Nutrition often focuses on food composition, yet differences in food form, texture, and matrix influence energy intake and metabolism. This review outlines how these food attributes impact oral processing, energy intake, and metabolism.
Details of the study
This review argues that the healthfulness of foods is not solely based on its nutritional composition but also on food form and food structure. The food form is very closely linked to how much calories are consumed and how full you feel. For example, consuming whole oranges is more satiating than consuming orange juice. The food texture or food structure within a food category determine how fast you eat a food, therefore influencing your sense of satiety. That’s why consuming hard bread instead of soft bread will make you feel full quicker. Other relevant properties are for example the thickness of yoghurts or chewiness of snacks. The food matrix (i.e., the microstructure of a food) is highly important in the ultimate absorption of nutrients. For example, in nuts, legumes and cereals, the actual calories absorbed during digestion are much fewer than the calories calculated from their composition.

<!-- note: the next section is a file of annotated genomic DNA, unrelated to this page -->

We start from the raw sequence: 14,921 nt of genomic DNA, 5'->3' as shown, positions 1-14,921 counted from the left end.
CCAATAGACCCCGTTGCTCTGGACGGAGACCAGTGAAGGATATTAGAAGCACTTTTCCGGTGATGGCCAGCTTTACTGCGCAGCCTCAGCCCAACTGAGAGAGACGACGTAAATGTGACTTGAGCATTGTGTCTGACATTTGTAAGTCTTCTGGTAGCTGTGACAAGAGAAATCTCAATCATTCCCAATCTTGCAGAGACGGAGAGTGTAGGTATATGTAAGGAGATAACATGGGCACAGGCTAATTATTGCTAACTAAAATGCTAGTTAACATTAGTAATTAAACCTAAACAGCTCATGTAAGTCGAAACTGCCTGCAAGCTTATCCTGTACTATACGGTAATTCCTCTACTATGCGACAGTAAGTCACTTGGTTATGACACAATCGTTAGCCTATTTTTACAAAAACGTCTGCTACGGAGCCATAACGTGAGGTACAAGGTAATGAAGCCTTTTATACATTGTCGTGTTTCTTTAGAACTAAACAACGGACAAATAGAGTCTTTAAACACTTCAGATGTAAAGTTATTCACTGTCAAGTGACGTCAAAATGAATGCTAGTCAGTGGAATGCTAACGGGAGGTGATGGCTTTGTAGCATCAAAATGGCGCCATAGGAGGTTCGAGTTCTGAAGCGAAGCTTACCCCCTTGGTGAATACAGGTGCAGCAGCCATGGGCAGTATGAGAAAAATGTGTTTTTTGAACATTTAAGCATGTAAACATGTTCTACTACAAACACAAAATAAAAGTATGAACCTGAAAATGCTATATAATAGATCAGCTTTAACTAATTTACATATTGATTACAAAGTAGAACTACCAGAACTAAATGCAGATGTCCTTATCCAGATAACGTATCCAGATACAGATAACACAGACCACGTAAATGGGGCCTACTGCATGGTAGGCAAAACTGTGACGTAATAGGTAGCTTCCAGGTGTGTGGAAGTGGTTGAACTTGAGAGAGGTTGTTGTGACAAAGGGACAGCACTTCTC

This is because the physical integrity of food structures and cell walls are not always digestible. In many cases food processing reduces this integrity of the food structure, which can be either favourable because more healthy nutrients are absorbed or unfavourable when for example resulting in an excess of fat uptake. In sum, a calorie is not a calorie.
Why is this relevant to RESTRUCTURE?
The RESTRUCTURE project will provide new information on how eating rate can be predicted from food texture and investigate how composite foods or meals should be designed to effectively reduce calorie intake.
Forde, C.G., Bolhuis, D. Interrelations Between Food Form, Texture, and Matrix Influence Energy Intake and Metabolic Responses. Current Nutrition Reports (2022). https://doi.org/10.1007/s13668-022-00413-4